“…[T]his really shouldn’t be too surprising. When you’re making a bet on a closed system and relying entirely on that, it’s inevitable that there are going to be issues. It’s one of the reasons why we keep hearing more and more developers wanting to move away from developing native iOS apps towards developing more open standard apps, such as in HTML 5. Not only does it make it easier to build cross platform apps, but it also means they’re not completely at the whims of a single company that’s been known to reverse direction with little notice.
Finally, the story of the faux children’s ebook that rocked the web. I personally received a copy of this ebook and was laughing so hard that, before I’d even finished reading it, I was already forwarding it to every parent I knew. Only after I’d hit the SEND button did it occur to me that I might have committed copyright infringement. While reading the Techdirt piece, I was happy to see that the hardcover book had reached #1 on Amazon, but also dismayed when I read, “Despite all of this, Akashic appears to believe that it’s still in its best interests to go after those hosting copies of the PDF or graphics, and have them take it down.” Wha??? Nobody even knew about this book before the pirated copies were distributed. Obscurity… piracy… obscurity… piracy… I choose obscurity!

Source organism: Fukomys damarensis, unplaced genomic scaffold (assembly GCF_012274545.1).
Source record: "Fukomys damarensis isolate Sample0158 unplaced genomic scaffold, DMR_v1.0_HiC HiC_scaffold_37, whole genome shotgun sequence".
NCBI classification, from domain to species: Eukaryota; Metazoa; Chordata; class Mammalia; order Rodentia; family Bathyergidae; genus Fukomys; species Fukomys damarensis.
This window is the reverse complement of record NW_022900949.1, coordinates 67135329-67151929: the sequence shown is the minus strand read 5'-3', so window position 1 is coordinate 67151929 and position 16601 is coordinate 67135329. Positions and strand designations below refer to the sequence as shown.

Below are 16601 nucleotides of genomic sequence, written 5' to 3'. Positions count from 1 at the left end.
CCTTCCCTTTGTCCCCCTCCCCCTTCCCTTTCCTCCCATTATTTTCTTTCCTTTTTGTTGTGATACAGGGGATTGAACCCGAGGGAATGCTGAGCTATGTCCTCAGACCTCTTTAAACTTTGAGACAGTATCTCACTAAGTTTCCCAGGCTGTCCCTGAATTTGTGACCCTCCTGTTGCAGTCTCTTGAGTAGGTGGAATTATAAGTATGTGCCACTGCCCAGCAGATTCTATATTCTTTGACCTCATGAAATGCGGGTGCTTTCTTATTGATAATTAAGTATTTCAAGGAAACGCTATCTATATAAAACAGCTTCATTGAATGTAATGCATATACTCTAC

These three posts were classic Techdirt because they pound at the heart of why businesses work or don’t work in this new Digital Age: pre-internet, neither Coulton nor the children’s ebook could have been as successful, and the iFlow developers made a fatal judgement about building their castle in someone else’s walled garden. These stories all illustrate the insane power of the internet, but also how a clear understanding of how business models function in the changing marketplace provide an indispensable advantage over one’s competition.